How to do a `tail -f` of log rotated files?

On a long running system I usually have a terminal with

$ tail -f /var/log/kern.log

or something like this open.

But from time to time I have to restart such command because no new messages are displayed anymore.

I assume this is because of the log rotating job that has replaced the log file tail -f was ‘watching’.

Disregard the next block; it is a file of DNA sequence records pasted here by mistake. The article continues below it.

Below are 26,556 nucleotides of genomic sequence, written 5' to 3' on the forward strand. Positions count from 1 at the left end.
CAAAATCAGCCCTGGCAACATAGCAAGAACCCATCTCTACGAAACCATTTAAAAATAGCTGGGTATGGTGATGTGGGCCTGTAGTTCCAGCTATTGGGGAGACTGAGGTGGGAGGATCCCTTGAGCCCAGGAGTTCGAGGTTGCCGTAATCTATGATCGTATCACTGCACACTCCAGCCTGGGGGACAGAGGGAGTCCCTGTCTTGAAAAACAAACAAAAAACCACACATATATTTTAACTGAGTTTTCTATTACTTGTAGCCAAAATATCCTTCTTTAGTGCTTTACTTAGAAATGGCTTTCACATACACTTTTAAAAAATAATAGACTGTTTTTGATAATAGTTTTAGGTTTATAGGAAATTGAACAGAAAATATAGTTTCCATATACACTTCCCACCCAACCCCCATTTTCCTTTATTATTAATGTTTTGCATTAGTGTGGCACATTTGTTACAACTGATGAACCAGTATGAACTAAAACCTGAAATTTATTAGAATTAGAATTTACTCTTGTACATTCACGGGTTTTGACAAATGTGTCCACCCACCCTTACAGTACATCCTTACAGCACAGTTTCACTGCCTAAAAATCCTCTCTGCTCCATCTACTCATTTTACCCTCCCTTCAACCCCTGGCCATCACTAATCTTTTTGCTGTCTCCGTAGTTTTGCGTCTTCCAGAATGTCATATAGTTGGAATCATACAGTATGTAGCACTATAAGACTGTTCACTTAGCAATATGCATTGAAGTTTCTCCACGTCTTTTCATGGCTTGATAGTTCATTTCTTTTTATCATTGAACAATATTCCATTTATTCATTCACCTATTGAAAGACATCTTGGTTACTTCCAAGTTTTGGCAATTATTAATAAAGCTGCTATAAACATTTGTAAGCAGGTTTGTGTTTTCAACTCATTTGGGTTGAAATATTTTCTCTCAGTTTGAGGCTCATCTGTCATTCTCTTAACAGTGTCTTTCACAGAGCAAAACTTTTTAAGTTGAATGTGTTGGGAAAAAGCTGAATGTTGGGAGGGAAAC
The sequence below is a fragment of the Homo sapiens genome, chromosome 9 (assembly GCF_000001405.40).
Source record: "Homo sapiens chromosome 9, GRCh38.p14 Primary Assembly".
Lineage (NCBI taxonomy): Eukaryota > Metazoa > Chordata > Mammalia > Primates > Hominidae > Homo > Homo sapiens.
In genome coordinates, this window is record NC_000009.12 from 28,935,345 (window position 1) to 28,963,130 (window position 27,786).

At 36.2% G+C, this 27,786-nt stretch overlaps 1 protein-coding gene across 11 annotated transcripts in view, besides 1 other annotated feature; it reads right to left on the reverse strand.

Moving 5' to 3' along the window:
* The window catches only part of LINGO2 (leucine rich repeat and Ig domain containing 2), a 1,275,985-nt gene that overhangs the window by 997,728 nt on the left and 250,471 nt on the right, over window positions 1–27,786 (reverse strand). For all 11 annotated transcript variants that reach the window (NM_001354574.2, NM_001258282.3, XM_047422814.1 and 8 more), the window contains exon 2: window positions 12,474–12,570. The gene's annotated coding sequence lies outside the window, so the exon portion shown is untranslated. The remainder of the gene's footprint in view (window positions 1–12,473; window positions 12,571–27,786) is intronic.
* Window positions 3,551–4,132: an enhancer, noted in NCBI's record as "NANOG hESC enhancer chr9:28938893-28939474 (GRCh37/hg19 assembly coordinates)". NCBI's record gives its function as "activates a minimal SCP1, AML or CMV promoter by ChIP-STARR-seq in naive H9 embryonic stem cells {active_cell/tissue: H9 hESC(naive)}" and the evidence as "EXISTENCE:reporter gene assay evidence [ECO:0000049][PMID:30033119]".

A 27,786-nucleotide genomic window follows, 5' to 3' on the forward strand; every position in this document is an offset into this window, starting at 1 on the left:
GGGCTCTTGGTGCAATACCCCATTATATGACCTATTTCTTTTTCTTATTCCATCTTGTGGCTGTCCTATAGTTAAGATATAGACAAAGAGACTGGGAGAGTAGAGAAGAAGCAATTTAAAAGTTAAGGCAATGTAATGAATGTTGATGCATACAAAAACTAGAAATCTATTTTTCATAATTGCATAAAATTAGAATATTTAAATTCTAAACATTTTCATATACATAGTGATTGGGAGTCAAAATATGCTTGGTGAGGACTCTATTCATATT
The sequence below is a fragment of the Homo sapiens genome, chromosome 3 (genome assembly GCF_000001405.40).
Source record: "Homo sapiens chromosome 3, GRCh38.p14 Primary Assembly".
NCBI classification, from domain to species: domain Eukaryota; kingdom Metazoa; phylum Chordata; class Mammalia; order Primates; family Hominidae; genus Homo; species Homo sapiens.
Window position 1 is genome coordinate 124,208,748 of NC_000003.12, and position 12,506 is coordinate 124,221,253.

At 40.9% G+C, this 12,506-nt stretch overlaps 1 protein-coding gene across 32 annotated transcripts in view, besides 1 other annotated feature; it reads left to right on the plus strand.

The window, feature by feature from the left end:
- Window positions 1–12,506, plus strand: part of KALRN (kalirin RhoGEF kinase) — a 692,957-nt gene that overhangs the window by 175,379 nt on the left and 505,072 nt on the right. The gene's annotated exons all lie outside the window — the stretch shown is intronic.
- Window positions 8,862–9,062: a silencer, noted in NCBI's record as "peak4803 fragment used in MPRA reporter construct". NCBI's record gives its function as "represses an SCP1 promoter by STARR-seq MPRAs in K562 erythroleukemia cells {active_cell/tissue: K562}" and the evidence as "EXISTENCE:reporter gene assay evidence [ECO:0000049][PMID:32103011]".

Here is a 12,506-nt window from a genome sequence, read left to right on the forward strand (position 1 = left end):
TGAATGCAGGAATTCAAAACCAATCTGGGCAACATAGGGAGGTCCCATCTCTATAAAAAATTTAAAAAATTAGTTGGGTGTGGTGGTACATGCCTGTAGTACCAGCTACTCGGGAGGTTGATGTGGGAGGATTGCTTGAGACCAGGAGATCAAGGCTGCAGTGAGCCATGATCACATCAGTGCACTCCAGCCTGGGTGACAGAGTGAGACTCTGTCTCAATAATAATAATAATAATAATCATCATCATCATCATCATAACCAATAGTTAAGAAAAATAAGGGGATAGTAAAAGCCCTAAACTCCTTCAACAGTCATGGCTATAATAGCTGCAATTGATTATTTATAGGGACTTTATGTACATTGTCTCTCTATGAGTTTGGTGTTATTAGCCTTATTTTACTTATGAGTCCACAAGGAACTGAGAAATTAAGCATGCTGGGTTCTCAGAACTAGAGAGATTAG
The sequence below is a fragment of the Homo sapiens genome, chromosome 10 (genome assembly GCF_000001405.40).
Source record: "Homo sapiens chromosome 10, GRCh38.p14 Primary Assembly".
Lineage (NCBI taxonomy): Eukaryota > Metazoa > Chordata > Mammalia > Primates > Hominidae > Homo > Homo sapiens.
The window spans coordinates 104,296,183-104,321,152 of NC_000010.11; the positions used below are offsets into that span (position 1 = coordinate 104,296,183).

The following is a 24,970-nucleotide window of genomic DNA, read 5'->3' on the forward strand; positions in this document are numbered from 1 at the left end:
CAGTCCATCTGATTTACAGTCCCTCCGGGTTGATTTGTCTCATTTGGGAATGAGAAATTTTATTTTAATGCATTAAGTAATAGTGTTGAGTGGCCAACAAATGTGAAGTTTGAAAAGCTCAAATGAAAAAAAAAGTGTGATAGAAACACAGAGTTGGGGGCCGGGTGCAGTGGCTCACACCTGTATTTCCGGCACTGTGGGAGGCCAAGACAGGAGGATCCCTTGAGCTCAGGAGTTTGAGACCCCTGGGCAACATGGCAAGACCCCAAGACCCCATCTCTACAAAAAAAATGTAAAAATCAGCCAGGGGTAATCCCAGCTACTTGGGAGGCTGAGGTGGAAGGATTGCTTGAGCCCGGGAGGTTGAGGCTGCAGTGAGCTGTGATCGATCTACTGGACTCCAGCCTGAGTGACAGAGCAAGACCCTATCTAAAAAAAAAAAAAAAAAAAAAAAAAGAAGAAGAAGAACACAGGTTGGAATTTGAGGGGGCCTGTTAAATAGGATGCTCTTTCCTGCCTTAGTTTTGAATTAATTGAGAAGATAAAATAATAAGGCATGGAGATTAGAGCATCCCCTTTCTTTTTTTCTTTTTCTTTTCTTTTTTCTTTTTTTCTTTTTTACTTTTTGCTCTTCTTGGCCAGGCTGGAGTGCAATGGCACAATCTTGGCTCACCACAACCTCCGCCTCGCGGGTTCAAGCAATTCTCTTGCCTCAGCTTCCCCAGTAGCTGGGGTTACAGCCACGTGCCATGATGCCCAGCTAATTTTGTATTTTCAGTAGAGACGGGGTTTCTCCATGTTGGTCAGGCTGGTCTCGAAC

How can I avoid this restarting issues?

Can I invoke tail such that it notices the rotating process and does the right thing?

(I notice this issue on a Ubuntu 11.04 system that uses rsyslogd by default.)

Asked By: maxschlepzig


Use the -F option instead:

tail -F /var/log/kern.log

The -F option tells tail to track changes to the file by filename, instead of using the inode number which changes during rotation. It will also keep trying to open the file if it’s not present.

Answered By: andcoz
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